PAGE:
Dissections

Blue Pencil was born out of the disappointment of seeing the editorial quality of books on graphic design and typographic history decline precipitously over the past decade. Its raison d’être is to dissect books on graphic design history and typography to ferret out errors—typographical, orthographical and factual—in such books and post them publicly. Dissections are not done to denigrate authors, but to rebuke proofreaders and editors who have failed their jobs and publishers who have abdicated their responsibility to the reader. Blue Pencil marks up a text with an eye to improving it.

Blue Pencil no. 6 comments

I completely agree with Paul’s comments. The book is visually excellent (in spite of reproducing many type specimens in gold (!) ink. But the captions are generally useless, obvious comments without any real knowledge of the specimens. I understand that Jan Tholenaar died before the book was published; that might be the cause of the lack of intelligent, pertinent captions.—Stephen Saxe
This is the only comment received since June 2010. It is about Blue Pencil no. 6 (16 August 2010) which …
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Patrick Cramsie response to Blue Pencil no. 10

Since Blue Pencil does not post comments without moderation (and I am a very slow overseer of the blog) I was not aware of Patrick Cramsie’s attempt to respond to my dissection of The Story of Graphic Design until he contacted me directly. At the time I promised to post his lengthy response but not until I had a chance to read through them. Unfortunately, the press of teaching and work prevented me from doing anything related to Blue Pencil …
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About Blue Pencil

Some people have misunderstood the lengthy postings about books on Blue Pencil as book reviews. They are not. The original impetus behind Blue Pencil was to provide detailed dissections of the shortcomings, both authorial and editorial, of books in the field of design, beginning with those devoted to the history of graphic design. The postings are intended to be the digital equivalent of the editor who, in the heyday of the 20th century, wielded a blue pencil with a vengeance …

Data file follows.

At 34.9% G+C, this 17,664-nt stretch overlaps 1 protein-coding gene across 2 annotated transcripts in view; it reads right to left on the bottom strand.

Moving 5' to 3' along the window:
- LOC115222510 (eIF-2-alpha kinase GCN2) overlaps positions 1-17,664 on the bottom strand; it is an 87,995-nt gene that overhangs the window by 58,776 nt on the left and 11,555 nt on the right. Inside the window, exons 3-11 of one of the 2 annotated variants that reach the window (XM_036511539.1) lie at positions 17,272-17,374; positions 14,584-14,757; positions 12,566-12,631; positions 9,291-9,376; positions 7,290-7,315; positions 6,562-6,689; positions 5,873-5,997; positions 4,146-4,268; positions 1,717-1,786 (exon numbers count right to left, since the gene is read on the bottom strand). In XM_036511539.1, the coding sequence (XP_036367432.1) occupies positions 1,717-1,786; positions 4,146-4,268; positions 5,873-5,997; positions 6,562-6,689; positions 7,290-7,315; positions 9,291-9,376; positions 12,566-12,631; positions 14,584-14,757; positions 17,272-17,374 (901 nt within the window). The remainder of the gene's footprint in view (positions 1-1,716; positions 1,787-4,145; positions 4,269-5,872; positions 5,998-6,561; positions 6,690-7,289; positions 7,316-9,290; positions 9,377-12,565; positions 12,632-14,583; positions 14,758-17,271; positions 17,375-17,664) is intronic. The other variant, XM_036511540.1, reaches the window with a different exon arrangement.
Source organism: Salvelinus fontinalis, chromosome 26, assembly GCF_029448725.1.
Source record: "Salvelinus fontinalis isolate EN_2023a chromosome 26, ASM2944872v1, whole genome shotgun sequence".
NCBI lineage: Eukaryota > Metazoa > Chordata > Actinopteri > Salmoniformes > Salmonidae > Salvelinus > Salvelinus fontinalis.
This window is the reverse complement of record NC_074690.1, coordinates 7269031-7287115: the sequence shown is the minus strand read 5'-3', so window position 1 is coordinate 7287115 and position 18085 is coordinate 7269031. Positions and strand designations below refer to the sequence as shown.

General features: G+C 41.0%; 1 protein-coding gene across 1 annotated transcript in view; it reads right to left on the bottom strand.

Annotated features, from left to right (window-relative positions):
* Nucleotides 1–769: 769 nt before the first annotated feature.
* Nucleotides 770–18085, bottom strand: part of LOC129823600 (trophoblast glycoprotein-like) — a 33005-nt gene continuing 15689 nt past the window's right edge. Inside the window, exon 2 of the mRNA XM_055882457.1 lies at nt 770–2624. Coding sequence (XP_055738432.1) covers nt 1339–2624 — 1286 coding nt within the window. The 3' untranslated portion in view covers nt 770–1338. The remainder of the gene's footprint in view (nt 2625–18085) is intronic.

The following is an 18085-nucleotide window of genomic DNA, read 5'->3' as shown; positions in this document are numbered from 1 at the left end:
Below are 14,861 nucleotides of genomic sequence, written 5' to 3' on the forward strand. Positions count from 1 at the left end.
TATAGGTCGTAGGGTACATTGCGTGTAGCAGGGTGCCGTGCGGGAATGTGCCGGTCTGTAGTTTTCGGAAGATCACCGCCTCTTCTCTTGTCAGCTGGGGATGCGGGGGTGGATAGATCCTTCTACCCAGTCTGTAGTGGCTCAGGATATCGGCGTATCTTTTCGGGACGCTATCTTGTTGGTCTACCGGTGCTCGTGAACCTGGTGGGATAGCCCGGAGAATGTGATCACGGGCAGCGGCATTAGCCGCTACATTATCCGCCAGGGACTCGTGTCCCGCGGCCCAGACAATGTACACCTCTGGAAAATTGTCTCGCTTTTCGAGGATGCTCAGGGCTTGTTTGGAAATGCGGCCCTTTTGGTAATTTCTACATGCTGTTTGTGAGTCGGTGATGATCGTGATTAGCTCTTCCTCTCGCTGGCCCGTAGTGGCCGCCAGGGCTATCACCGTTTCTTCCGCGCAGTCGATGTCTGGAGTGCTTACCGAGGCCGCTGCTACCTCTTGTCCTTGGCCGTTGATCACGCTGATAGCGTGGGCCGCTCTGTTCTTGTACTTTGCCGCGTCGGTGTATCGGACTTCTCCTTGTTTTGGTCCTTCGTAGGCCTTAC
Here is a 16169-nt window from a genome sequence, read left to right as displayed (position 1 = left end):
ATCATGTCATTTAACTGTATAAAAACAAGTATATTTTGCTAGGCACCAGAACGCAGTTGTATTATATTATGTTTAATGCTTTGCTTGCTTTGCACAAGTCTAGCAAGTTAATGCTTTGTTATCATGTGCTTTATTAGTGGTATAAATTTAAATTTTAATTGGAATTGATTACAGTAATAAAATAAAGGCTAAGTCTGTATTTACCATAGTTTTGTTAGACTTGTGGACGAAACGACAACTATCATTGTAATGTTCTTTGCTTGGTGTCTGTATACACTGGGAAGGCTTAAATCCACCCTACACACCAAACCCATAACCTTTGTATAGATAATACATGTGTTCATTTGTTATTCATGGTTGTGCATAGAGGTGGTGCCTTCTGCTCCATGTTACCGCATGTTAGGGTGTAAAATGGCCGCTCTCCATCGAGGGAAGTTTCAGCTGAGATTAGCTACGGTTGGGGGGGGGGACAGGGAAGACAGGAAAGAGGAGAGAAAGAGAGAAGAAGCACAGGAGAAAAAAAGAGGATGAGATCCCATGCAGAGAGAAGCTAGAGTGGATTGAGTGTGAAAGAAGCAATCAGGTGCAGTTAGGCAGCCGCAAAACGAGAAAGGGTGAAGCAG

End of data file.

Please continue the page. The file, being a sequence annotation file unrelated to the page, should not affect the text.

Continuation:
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Blue Pencil no. 10—The Story of Graphic Design

The Story of Graphic Design: from the Invention of Writing to the Birth of Digital Design
Patrick Cramsie
New York: Abrams and London: The British Library, 2010

p. 23 “graphe” should have an grave accent on the final e

p. 23 “constantcy” [is this a Britishism or misspelling?]

p. 25 “distiction” should be “distinction”

fig. 2.6 Scribal palette and brushes[,] c.15,500–14,500BC the image should be larger; as it is, the objects are not clear

p. 33 “A red quartzite statue made in Egypt between 750 and …
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Blue Pencil Comments no. 2—Marian Bantjes



Marian Bantjes has responded to my posts about her Saks Fifth Avenue heart. Here is here comment and below it my response.

Marian Bantjes 4/4/10

Paul, for you to use my Saks heart as a comparison to a Spencerian script is madness. It bears absolutely no relation to a formal script (the first clue being that it is a monoline), nor was it meant to. The letters do not flow properly from …
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Blue Pencil no. 9—Type: A Visual History of Typefaces and Graphic Styles vol. 2 1901–1938

Blue Pencil no. 6 (1 October 2009) was devoted to Type: A Visual History of Typefaces and Graphic Styles vol. 1 1628–1900 edited by Cees W. de Jong, Alston W. Purvis and Jan Tholenaar. The companion volume was published in February 2010. It was obviously already edited and prepared for publication when my comments were posted as many of the same problems that plagued the first volume are still present in this one.
Type: A Visual History of Typefaces and Graphic …
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Blue Pencil Comments no. 1

When I set up this slow blog I decided not to publish comments for several reasons: 1. I wanted any comments to be substantive rather than simply expressions of praise or vituperation; and 2. I feared that I wouldn’t have the time to curate them properly. The sort of comments that I would like to include on the blog are those that add knowledge: correcting my posts regarding facts, spelling, etc.; adding additional information fleshing out my comments; or arguing …
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Blue Pencil no. 8—Idea 321 (2007)